Interview with Dr Jenna Breckenridge, co-founder of @AHP2mintalks, Researcher at the University of Dundee and AHP Research Lead for NHS Tayside
Tell us about @AHP2mintalks…
@AHP2mintalks is an online twitter community run by AHPs, for AHPs. Its purpose is to help allied health professionals share research knowledge with each other, and to help make research more accessible and useful for practice.
How does it work?
Contributors post a short 2-minute video of themselves summarising a piece of research they have read or been involved in. Most videos are shot on a smart phone; so no fancy technology required! The best talks provide a summary of the research evidence and then offer some critical reflections on (a) its strengths and weaknesses, and (b) its relevance and usefulness for practice.
Where did the idea come from?
In Spring 2019, I led a project funded by the Scottish Universities Insight Institute to develop novel ways of making research useful for practice. I brought together a diverse group of Allied Health Professionals, researchers and creative experts from art, design, technology, comics and creative writing and challenged them to co-design better ways of sharing research knowledge. @AHP2mintalks was one of the outputs from this project. You can read more about the project here, including the final report, a documentary, poetry collection and videos from international experts in health, design and evidence-informed practice: https://www.scottishinsight.ac.uk/Default.aspx?tabid=8389
Why is @AHP2mintalks needed?
Allied Health Professionals know that practice underpinned by good research evidence delivers high quality services, safe and efficient care, improved health and wellbeing outcomes, and better patient and service user satisfaction. Research shows too that practitioners feel more satisfied in their jobs when they know they are working in the most contemporary, evidence-informed ways.
And yet, we hear time and time again that most research evidence fails to make an impact in practice. Research is either implemented patchily or not at all, whilst health and social care organisations undergo frequent change despite limited available evidence.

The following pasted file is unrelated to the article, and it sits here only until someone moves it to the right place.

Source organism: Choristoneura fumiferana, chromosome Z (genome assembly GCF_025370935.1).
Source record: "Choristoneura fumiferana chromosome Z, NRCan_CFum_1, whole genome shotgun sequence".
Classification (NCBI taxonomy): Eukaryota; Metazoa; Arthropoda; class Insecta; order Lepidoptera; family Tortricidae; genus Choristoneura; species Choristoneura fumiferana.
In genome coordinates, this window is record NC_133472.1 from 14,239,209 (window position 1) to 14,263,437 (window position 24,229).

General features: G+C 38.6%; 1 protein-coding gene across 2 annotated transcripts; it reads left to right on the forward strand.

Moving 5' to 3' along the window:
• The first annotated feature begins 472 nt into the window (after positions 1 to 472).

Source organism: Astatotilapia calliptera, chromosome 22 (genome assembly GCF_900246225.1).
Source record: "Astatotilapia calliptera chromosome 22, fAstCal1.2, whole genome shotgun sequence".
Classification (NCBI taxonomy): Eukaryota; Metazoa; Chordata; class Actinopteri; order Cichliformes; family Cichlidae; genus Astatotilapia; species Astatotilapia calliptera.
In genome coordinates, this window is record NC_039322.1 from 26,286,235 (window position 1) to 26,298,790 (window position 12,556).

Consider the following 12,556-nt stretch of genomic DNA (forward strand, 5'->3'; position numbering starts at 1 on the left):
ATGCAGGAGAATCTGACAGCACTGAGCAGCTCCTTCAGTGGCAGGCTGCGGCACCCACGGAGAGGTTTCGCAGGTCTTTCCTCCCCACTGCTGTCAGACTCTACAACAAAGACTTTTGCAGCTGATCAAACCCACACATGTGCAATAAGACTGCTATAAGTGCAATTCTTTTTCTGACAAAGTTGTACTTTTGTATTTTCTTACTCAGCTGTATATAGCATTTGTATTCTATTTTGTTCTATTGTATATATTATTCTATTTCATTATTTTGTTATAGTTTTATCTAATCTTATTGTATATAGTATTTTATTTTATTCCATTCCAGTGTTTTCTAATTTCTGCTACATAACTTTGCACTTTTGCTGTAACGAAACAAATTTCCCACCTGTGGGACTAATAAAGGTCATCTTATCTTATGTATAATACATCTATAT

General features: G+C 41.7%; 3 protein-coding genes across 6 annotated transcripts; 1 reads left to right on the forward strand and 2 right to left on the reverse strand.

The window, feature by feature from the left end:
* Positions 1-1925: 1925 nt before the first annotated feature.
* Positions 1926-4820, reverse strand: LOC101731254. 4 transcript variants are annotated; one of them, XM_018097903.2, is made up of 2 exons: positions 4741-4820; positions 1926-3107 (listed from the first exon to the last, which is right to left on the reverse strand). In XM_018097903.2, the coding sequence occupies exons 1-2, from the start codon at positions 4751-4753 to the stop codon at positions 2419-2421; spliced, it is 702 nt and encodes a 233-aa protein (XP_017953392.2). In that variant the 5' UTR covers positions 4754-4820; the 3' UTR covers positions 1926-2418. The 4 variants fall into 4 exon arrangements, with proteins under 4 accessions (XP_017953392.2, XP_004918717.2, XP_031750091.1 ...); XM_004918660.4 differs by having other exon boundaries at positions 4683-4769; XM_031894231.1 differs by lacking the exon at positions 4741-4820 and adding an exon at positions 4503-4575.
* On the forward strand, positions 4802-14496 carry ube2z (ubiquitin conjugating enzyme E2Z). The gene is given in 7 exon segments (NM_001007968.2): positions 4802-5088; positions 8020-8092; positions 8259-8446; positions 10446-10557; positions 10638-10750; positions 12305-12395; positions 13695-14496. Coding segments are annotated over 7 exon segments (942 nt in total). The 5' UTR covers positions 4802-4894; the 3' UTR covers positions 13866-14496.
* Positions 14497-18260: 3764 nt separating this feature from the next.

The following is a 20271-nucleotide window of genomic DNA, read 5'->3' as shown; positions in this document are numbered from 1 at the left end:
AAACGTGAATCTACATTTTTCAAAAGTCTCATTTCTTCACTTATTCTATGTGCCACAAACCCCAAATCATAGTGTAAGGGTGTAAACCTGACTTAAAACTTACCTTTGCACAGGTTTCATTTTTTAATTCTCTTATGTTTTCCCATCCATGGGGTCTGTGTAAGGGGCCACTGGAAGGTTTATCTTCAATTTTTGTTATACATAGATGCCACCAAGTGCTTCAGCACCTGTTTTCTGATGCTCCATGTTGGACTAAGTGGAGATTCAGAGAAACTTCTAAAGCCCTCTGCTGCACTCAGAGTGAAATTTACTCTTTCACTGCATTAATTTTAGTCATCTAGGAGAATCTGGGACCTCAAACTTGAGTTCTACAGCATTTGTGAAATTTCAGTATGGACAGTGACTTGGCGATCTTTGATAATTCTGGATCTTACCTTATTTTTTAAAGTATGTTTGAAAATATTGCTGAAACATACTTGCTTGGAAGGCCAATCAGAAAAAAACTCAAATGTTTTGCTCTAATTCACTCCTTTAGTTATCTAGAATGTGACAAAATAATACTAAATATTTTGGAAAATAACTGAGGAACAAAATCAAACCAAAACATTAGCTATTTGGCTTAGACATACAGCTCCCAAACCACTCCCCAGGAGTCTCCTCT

A common approach to solving this problem is to ‘build capacity and capability’ amongst AHP practitioners. This works on the premise that if we give individual practitioners the skills and confidence to find, read and understand research, they will be more likely to implement evidence in practice.
However, these approaches often ignore the huge structural, organisational, environmental and social barriers that practitioners face when trying to apply evidence in practice. For example, practitioners may lack the time, resources, team culture and managerial support to engage with research. We also need to recognise that the way researchers share their work is not always helpful for practitioners. Journal articles are the primary means of communicating research findings; but these are difficult to find, time-consuming to read, and not necessarily written with practical application in mind.
For these reasons, we need to work harder at making research more accessible and useful for practitioners. Part of this involves creating communities of knowledge sharing. The time invested by one contributor to @AHP2mintalks, can save time for hundreds of AHPs by providing a concise and accessible summary of up-to-date evidence. Moreover, practitioners often say that blogs and webinars are easier to digest; and @AHP2mintalks endeavours to provide a place for AHPs to share research-based knowledge in ways that suit them.
Why do you think it has been so successful?
Since we launched the account in June 2019, we have gained over 800 followers internationally and the top videos have received thousands of views. Practitioners have told us that they find this a really engaging way to keep up to date with research evidence; in particular the videos introduce them to new research and the short 2 minute precis helps them decide whether or not to read the paper in full. For researchers, @AHP2mintalks is also a really good way to facilitate research impact and gives them a direct line to practitioners. Ultimately, all researchers want their work to be useful!
Finally, I also like that @AHP2mintalks models how we should be talking about research in practice. The talks are short, informal and completely practice oriented; they are a good example of how we should be having daily research-informed conversations in team meetings in practice.
How can I get involved?
Go on, do it! We’d love to have a video from you! Just post your video on twitter with the handle @ahp2mintalks. You can include any relevant hashtags and mention other twitter users who might be interested in watching and sharing your talk. It is also helpful to include the full weblink to the paper you summarise in your video. We welcome videos from anyone, at any time. Our only requirements are that your videos are under 2 minutes long and focus on research that is relevant to any or all of the Allied Health Professions. If you would like some informal support with developing your video, please feel free to contact me, @Jen_Breck or email@example.com.
Dr Jenna Breckenridge, Clinical Academic at Dundee University, AHP researcher, NHS Tayside and co-founder of @AHP2mintalks